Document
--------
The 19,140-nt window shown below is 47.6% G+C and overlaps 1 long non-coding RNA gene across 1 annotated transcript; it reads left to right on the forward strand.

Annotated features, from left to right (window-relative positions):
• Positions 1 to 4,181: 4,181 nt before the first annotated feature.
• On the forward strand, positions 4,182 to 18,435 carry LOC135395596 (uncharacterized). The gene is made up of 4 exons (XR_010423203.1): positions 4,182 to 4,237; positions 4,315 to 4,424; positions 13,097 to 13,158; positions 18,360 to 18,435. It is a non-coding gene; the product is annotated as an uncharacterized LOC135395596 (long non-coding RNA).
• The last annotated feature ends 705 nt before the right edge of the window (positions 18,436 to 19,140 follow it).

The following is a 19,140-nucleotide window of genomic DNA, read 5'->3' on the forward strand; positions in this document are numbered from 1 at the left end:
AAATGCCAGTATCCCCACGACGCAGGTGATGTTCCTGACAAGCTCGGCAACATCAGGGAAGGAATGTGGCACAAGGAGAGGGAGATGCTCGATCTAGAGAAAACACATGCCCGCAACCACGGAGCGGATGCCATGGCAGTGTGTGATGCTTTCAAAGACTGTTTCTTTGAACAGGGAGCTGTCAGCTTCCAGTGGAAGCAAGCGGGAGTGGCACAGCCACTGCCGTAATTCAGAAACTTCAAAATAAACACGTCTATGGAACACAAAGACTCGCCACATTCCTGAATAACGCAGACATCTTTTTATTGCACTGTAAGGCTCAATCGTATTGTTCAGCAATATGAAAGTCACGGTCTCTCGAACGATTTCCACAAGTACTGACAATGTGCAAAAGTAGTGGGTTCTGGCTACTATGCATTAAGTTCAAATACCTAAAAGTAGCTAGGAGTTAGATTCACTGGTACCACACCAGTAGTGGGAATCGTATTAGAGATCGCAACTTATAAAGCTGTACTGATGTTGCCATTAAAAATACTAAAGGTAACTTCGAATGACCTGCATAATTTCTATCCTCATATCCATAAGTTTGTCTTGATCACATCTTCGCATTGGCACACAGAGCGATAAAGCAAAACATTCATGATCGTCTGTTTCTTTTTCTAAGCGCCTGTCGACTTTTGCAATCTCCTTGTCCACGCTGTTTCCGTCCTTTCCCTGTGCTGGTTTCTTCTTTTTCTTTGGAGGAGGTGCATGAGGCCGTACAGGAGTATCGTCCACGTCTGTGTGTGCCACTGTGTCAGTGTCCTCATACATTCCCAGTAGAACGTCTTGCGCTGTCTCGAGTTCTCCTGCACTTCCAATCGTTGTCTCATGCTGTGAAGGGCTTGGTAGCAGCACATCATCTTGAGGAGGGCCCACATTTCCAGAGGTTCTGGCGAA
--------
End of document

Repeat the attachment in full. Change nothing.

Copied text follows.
The 19,140-nt window shown below is 47.6% G+C and overlaps 1 long non-coding RNA gene across 1 annotated transcript; it reads left to right on the forward strand.

Annotated features, from left to right (window-relative positions):
• Positions 1 to 4,181: 4,181 nt before the first annotated feature.
• On the forward strand, positions 4,182 to 18,435 carry LOC135395596 (uncharacterized). The gene is made up of 4 exons (XR_010423203.1): positions 4,182 to 4,237; positions 4,315 to 4,424; positions 13,097 to 13,158; positions 18,360 to 18,435. It is a non-coding gene; the product is annotated as an uncharacterized LOC135395596 (long non-coding RNA).
• The last annotated feature ends 705 nt before the right edge of the window (positions 18,436 to 19,140 follow it).

The following is a 19,140-nucleotide window of genomic DNA, read 5'->3' on the forward strand; positions in this document are numbered from 1 at the left end:
AAATGCCAGTATCCCCACGACGCAGGTGATGTTCCTGACAAGCTCGGCAACATCAGGGAAGGAATGTGGCACAAGGAGAGGGAGATGCTCGATCTAGAGAAAACACATGCCCGCAACCACGGAGCGGATGCCATGGCAGTGTGTGATGCTTTCAAAGACTGTTTCTTTGAACAGGGAGCTGTCAGCTTCCAGTGGAAGCAAGCGGGAGTGGCACAGCCACTGCCGTAATTCAGAAACTTCAAAATAAACACGTCTATGGAACACAAAGACTCGCCACATTCCTGAATAACGCAGACATCTTTTTATTGCACTGTAAGGCTCAATCGTATTGTTCAGCAATATGAAAGTCACGGTCTCTCGAACGATTTCCACAAGTACTGACAATGTGCAAAAGTAGTGGGTTCTGGCTACTATGCATTAAGTTCAAATACCTAAAAGTAGCTAGGAGTTAGATTCACTGGTACCACACCAGTAGTGGGAATCGTATTAGAGATCGCAACTTATAAAGCTGTACTGATGTTGCCATTAAAAATACTAAAGGTAACTTCGAATGACCTGCATAATTTCTATCCTCATATCCATAAGTTTGTCTTGATCACATCTTCGCATTGGCACACAGAGCGATAAAGCAAAACATTCATGATCGTCTGTTTCTTTTTCTAAGCGCCTGTCGACTTTTGCAATCTCCTTGTCCACGCTGTTTCCGTCCTTTCCCTGTGCTGGTTTCTTCTTTTTCTTTGGAGGAGGTGCATGAGGCCGTACAGGAGTATCGTCCACGTCTGTGTGTGCCACTGTGTCAGTGTCCTCATACATTCCCAGTAGAACGTCTTGCGCTGTCTCGAGTTCTCCTGCACTTCCAATCGTTGTCTCATGCTGTGAAGGGCTTGGTAGCAGCACATCATCTTGAGGAGGGCCCACATTTCCAGAGGTTCTGGCGAA